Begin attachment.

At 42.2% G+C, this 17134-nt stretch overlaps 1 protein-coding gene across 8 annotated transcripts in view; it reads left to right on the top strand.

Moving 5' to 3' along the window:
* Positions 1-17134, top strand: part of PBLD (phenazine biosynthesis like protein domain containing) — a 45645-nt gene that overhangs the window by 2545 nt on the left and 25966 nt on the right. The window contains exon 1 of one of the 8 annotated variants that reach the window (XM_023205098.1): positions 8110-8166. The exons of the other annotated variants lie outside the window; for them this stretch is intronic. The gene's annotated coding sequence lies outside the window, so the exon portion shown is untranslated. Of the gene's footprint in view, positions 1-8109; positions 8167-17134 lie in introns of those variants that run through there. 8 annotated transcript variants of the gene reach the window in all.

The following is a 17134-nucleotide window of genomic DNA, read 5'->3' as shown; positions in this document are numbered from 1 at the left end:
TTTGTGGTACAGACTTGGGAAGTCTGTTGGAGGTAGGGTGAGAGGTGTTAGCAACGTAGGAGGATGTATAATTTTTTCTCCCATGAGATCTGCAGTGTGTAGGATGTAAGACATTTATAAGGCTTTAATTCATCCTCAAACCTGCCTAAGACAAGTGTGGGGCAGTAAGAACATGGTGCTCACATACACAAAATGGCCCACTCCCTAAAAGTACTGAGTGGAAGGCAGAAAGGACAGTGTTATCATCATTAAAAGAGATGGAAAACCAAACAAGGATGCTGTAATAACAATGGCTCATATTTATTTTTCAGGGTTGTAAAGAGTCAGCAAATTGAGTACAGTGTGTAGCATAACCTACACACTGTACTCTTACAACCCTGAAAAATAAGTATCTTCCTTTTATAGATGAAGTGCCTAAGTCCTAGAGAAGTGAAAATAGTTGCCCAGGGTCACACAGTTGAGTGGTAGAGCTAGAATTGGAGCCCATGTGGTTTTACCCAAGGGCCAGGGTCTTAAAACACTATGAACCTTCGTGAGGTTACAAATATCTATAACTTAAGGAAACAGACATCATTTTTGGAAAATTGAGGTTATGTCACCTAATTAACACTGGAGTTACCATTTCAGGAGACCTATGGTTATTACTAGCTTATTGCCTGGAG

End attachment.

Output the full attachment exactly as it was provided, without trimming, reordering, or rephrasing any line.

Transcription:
At 42.2% G+C, this 17134-nt stretch overlaps 1 protein-coding gene across 8 annotated transcripts in view; it reads left to right on the top strand.

Moving 5' to 3' along the window:
* Positions 1-17134, top strand: part of PBLD (phenazine biosynthesis like protein domain containing) — a 45645-nt gene that overhangs the window by 2545 nt on the left and 25966 nt on the right. The window contains exon 1 of one of the 8 annotated variants that reach the window (XM_023205098.1): positions 8110-8166. The exons of the other annotated variants lie outside the window; for them this stretch is intronic. The gene's annotated coding sequence lies outside the window, so the exon portion shown is untranslated. Of the gene's footprint in view, positions 1-8109; positions 8167-17134 lie in introns of those variants that run through there. 8 annotated transcript variants of the gene reach the window in all.

The following is a 17134-nucleotide window of genomic DNA, read 5'->3' as shown; positions in this document are numbered from 1 at the left end:
TTTGTGGTACAGACTTGGGAAGTCTGTTGGAGGTAGGGTGAGAGGTGTTAGCAACGTAGGAGGATGTATAATTTTTTCTCCCATGAGATCTGCAGTGTGTAGGATGTAAGACATTTATAAGGCTTTAATTCATCCTCAAACCTGCCTAAGACAAGTGTGGGGCAGTAAGAACATGGTGCTCACATACACAAAATGGCCCACTCCCTAAAAGTACTGAGTGGAAGGCAGAAAGGACAGTGTTATCATCATTAAAAGAGATGGAAAACCAAACAAGGATGCTGTAATAACAATGGCTCATATTTATTTTTCAGGGTTGTAAAGAGTCAGCAAATTGAGTACAGTGTGTAGCATAACCTACACACTGTACTCTTACAACCCTGAAAAATAAGTATCTTCCTTTTATAGATGAAGTGCCTAAGTCCTAGAGAAGTGAAAATAGTTGCCCAGGGTCACACAGTTGAGTGGTAGAGCTAGAATTGGAGCCCATGTGGTTTTACCCAAGGGCCAGGGTCTTAAAACACTATGAACCTTCGTGAGGTTACAAATATCTATAACTTAAGGAAACAGACATCATTTTTGGAAAATTGAGGTTATGTCACCTAATTAACACTGGAGTTACCATTTCAGGAGACCTATGGTTATTACTAGCTTATTGCCTGGAG